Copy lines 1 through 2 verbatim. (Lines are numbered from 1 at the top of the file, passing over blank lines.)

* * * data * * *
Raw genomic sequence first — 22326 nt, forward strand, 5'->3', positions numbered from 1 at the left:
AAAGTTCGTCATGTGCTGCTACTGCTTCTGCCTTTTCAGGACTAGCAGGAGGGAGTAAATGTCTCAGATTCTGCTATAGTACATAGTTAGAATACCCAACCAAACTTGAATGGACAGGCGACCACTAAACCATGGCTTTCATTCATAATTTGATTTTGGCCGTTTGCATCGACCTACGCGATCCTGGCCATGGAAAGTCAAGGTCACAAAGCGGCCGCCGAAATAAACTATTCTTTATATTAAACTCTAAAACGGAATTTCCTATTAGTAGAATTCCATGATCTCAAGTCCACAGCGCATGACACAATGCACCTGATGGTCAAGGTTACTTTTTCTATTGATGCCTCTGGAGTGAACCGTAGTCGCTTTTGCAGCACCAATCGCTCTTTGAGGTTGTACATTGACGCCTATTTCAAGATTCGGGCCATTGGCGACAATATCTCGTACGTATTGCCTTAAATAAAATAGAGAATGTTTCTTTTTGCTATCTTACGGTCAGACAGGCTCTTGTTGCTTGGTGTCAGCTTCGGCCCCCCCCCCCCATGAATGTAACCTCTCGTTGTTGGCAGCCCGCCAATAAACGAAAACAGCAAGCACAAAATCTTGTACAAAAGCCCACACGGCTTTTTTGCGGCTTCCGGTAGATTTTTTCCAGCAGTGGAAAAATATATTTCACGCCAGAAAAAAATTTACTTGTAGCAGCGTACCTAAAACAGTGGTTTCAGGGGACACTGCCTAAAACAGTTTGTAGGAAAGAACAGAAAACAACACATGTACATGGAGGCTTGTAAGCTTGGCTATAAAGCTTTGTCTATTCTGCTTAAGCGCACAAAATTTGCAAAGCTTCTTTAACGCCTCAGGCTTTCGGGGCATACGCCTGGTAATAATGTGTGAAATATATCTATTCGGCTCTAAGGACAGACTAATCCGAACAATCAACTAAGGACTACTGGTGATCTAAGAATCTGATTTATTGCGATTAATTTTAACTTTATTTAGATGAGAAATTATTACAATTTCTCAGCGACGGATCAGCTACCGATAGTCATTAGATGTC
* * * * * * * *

Raw genomic sequence first — 22326 nt, forward strand, 5'->3', positions numbered from 1 at the left:
AAAGTTCGTCATGTGCTGCTACTGCTTCTGCCTTTTCAGGACTAGCAGGAGGGAGTAAATGTCTCAGATTCTGCTATAGTACATAGTTAGAATACCCAACCAAACTTGAATGGACAGGCGACCACTAAACCATGGCTTTCATTCATAATTTGATTTTGGCCGTTTGCATCGACCTACGCGATCCTGGCCATGGAAAGTCAAGGTCACAAAGCGGCCGCCGAAATAAACTATTCTTTATATTAAACTCTAAAACGGAATTTCCTATTAGTAGAATTCCATGATCTCAAGTCCACAGCGCATGACACAATGCACCTGATGGTCAAGGTTACTTTTTCTATTGATGCCTCTGGAGTGAACCGTAGTCGCTTTTGCAGCACCAATCGCTCTTTGAGGTTGTACATTGACGCCTATTTCAAGATTCGGGCCATTGGCGACAATATCTCGTACGTATTGCCTTAAATAAAATAGAGAATGTTTCTTTTTGCTATCTTACGGTCAGACAGGCTCTTGTTGCTTGGTGTCAGCTTCGGCCCCCCCCCCCCATGAATGTAACCTCTCGTTGTTGGCAGCCCGCCAATAAACGAAAACAGCAAGCACAAAATCTTGTACAAAAGCCCACACGGCTTTTTTGCGGCTTCCGGTAGATTTTTTCCAGCAGTGGAAAAATATATTTCACGCCAGAAAAAAATTTACTTGTAGCAGCGTACCTAAAACAGTGGTTTCAGGGGACACTGCCTAAAACAGTTTGTAGGAAAGAACAGAAAACAACACATGTACATGGAGGCTTGTAAGCTTGGCTATAAAGCTTTGTCTATTCTGCTTAAGCGCACAAAATTTGCAAAGCTTCTTTAACGCCTCAGGCTTTCGGGGCATACGCCTGGTAATAATGTGTGAAATATATCTATTCGGCTCTAAGGACAGACTAATCCGAACAATCAACTAAGGACTACTGGTGATCTAAGAATCTGATTTATTGCGATTAATTTTAACTTTATTTAGATGAGAAATTATTACAATTTCTCAGCGACGGATCAGCTACCGATAGTCATTAGATGTC